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The story of two young women: “How can we expect righteousness to prevail…”
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[The story of two young women. How can we expect righteousness to prevail…]

Sophie Scholl was a German student and revolutionary, active within the White Rose non-violent resistance group in Nazi Germany.

She was convicted of high treason after having been found distributing anti-war leaflets at the University of Munich with her brother Hans.

As a result, they were both executed by guillotine. She was 21 years of age at the time of her death.

Here last words prior to being beheaded were:

“How can we expect righteousness to prevail when there is hardly anyone willing to give himself up individually to a righteous cause. Such a fine, sunny day, and I have to go, but what does my death matter, if through us, thousands of people are awakened and stirred to action?”

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Gertraud “Traudl” Junge was Adolf Hitler’s youngest private secretary from December 1942 to April 1945. After typing out Hitler’s will, she remained in the Berlin Fuhrerbunker until his death.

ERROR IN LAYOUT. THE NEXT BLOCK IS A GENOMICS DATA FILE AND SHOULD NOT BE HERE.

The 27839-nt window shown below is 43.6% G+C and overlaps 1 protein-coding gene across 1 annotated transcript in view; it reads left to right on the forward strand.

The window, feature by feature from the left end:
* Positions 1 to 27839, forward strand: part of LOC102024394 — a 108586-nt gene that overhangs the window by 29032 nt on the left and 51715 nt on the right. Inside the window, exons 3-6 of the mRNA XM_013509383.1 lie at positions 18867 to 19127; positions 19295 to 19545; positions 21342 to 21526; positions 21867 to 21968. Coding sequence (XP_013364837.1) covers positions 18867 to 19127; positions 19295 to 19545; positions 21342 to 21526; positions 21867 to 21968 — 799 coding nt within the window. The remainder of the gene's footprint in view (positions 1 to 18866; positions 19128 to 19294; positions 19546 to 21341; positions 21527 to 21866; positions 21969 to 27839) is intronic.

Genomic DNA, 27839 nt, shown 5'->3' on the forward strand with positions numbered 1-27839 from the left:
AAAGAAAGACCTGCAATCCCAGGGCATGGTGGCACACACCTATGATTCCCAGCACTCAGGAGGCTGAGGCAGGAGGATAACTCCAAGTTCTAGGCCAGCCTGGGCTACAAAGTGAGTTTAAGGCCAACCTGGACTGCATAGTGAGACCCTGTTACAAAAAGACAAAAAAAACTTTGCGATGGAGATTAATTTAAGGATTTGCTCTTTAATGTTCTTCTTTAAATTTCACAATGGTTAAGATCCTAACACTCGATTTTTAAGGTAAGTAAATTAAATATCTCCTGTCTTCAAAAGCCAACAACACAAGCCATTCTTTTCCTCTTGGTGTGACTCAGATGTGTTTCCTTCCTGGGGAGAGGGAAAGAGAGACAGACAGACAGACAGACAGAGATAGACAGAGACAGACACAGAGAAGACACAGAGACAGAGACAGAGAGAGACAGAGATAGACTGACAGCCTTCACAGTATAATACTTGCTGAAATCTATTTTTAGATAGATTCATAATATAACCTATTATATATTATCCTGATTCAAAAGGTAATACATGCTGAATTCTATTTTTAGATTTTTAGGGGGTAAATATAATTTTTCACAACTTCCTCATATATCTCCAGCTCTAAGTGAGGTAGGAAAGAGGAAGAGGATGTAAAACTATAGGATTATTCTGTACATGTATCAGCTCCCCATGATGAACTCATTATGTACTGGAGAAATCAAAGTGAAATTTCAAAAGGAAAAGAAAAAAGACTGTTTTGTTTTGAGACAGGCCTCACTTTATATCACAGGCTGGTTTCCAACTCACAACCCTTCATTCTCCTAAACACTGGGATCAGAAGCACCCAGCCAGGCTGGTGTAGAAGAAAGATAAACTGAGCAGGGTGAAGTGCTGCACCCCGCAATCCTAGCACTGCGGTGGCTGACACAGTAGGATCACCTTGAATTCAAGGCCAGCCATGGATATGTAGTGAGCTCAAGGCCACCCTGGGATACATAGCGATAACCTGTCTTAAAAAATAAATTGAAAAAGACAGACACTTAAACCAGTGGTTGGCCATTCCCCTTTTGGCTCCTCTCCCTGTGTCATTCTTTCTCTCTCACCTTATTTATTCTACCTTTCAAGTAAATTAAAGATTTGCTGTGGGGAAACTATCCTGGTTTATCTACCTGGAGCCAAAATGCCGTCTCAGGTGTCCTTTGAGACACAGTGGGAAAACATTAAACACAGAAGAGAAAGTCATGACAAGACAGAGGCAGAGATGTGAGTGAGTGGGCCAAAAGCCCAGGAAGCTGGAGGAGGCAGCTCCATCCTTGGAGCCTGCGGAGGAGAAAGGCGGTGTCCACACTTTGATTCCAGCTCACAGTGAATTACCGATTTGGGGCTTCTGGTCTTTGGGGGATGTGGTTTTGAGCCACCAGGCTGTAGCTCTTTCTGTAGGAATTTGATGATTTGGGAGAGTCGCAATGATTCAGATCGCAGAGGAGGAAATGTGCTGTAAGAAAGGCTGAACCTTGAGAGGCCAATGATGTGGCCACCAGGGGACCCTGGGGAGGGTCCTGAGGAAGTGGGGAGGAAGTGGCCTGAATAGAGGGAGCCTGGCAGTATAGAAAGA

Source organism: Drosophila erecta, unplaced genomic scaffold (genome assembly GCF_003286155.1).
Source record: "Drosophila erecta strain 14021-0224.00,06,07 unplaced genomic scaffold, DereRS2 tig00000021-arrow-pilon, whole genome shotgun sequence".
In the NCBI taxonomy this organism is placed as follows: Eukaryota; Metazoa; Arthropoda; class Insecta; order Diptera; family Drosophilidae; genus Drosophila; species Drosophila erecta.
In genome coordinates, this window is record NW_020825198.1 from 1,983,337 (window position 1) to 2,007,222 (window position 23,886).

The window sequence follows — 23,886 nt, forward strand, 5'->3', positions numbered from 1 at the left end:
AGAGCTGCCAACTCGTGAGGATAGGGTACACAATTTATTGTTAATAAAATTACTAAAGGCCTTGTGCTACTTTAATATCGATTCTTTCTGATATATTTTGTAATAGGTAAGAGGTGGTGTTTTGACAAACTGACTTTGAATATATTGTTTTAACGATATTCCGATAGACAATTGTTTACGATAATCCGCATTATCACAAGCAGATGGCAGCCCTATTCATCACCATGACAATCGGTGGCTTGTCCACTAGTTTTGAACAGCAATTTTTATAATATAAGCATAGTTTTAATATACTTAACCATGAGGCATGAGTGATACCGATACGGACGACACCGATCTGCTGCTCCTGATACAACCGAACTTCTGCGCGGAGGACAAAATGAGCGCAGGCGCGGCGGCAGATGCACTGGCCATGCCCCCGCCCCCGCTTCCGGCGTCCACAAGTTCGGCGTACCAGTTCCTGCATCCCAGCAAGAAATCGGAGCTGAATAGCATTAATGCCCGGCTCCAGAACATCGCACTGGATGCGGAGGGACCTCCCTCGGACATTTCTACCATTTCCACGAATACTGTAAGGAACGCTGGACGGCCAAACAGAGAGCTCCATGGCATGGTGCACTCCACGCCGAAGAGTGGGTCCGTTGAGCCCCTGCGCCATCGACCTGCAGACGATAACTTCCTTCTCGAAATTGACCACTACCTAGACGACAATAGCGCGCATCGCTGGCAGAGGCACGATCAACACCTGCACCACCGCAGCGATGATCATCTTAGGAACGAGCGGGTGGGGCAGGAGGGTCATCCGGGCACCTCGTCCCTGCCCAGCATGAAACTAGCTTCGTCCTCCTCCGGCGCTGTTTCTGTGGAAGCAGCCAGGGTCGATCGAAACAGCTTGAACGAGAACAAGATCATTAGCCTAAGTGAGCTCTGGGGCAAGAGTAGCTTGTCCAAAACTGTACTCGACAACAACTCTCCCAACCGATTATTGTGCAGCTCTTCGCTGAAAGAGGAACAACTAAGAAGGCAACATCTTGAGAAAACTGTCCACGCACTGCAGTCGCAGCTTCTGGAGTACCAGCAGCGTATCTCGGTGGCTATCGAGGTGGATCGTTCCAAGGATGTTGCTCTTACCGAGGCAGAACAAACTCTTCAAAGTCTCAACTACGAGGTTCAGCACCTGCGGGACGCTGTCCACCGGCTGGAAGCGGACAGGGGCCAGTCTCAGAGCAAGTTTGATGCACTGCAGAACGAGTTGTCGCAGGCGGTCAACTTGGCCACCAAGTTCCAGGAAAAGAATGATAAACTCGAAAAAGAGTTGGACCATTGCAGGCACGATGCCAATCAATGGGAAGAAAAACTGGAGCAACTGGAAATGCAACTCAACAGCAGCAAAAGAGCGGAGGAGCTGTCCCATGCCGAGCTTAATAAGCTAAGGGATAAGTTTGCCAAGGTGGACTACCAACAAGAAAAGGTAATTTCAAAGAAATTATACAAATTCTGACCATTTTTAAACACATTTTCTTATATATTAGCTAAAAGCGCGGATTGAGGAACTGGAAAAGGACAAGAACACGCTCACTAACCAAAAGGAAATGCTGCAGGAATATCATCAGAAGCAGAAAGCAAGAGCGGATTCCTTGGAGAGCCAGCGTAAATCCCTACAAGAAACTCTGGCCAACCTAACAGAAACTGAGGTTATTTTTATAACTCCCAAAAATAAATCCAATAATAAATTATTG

Junge died from cancer in Munich on 10 February 2002 at the age of 81 and received global celebrity status at that time, reportedly having said shortly before her death, “Now that I’ve let go of my story, I can let go of my life.”

Further fame came two years later, when some of Junge’s experiences with Hitler were portrayed in the Academy Award-nominated film “Downfall”. Her interviews are seen at the beginning and at the end of the film. At the end she says:

“ Of course the horrors, of which I heard in connection of the Nuremberg trials, the fate of the 6 million Jews, their killing and those of many others who represented different races and creeds, shocked me greatly, but at that time I could not see any connection between these things and my own past.

I was only happy that I had not personally been guilty of these things and that I had not been aware of the scale of these things.

However, one day I walked past a plaque that on the Franz-Joseph Straße (in Munich), on the wall in memory of Sophie Scholl. I could see that she had been born the same year as I, and that she had been executed the same year when I entered into Hitler’s service.

And at that moment I really realized, that it was no excuse that I had been so young. I could perhaps have tried to find out about things.